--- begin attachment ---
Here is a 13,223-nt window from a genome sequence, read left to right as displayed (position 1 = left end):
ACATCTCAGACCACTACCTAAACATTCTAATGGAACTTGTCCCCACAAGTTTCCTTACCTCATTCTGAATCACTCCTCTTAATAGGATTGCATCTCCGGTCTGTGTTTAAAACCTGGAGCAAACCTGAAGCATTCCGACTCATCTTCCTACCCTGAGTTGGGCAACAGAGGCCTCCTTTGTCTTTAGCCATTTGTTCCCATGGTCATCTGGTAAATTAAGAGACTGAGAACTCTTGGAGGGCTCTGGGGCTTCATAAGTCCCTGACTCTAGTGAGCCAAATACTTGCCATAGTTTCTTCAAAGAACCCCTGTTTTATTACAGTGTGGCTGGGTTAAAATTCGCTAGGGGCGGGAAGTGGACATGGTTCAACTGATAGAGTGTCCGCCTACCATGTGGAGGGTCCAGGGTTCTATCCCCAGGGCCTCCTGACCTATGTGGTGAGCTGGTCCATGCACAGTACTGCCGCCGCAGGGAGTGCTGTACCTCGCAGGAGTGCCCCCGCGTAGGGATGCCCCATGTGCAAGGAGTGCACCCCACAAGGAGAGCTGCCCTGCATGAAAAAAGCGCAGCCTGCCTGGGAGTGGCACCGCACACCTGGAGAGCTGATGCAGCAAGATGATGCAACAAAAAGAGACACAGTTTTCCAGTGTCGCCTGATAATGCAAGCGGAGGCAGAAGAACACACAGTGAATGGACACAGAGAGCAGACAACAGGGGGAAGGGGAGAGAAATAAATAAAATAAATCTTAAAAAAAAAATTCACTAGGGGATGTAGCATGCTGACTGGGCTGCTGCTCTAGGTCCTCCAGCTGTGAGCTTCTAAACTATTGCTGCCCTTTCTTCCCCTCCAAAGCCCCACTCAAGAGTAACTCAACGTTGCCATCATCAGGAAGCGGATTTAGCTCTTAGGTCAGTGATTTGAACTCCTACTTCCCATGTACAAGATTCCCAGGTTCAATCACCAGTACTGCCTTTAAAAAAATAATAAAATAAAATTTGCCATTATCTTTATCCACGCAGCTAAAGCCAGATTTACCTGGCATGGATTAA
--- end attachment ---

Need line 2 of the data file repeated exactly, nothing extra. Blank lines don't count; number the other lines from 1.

ACATCTCAGACCACTACCTAAACATTCTAATGGAACTTGTCCCCACAAGTTTCCTTACCTCATTCTGAATCACTCCTCTTAATAGGATTGCATCTCCGGTCTGTGTTTAAAACCTGGAGCAAACCTGAAGCATTCCGACTCATCTTCCTACCCTGAGTTGGGCAACAGAGGCCTCCTTTGTCTTTAGCCATTTGTTCCCATGGTCATCTGGTAAATTAAGAGACTGAGAACTCTTGGAGGGCTCTGGGGCTTCATAAGTCCCTGACTCTAGTGAGCCAAATACTTGCCATAGTTTCTTCAAAGAACCCCTGTTTTATTACAGTGTGGCTGGGTTAAAATTCGCTAGGGGCGGGAAGTGGACATGGTTCAACTGATAGAGTGTCCGCCTACCATGTGGAGGGTCCAGGGTTCTATCCCCAGGGCCTCCTGACCTATGTGGTGAGCTGGTCCATGCACAGTACTGCCGCCGCAGGGAGTGCTGTACCTCGCAGGAGTGCCCCCGCGTAGGGATGCCCCATGTGCAAGGAGTGCACCCCACAAGGAGAGCTGCCCTGCATGAAAAAAGCGCAGCCTGCCTGGGAGTGGCACCGCACACCTGGAGAGCTGATGCAGCAAGATGATGCAACAAAAAGAGACACAGTTTTCCAGTGTCGCCTGATAATGCAAGCGGAGGCAGAAGAACACACAGTGAATGGACACAGAGAGCAGACAACAGGGGGAAGGGGAGAGAAATAAATAAAATAAATCTTAAAAAAAAAATTCACTAGGGGATGTAGCATGCTGACTGGGCTGCTGCTCTAGGTCCTCCAGCTGTGAGCTTCTAAACTATTGCTGCCCTTTCTTCCCCTCCAAAGCCCCACTCAAGAGTAACTCAACGTTGCCATCATCAGGAAGCGGATTTAGCTCTTAGGTCAGTGATTTGAACTCCTACTTCCCATGTACAAGATTCCCAGGTTCAATCACCAGTACTGCCTTTAAAAAAATAATAAAATAAAATTTGCCATTATCTTTATCCACGCAGCTAAAGCCAGATTTACCTGGCATGGATTAA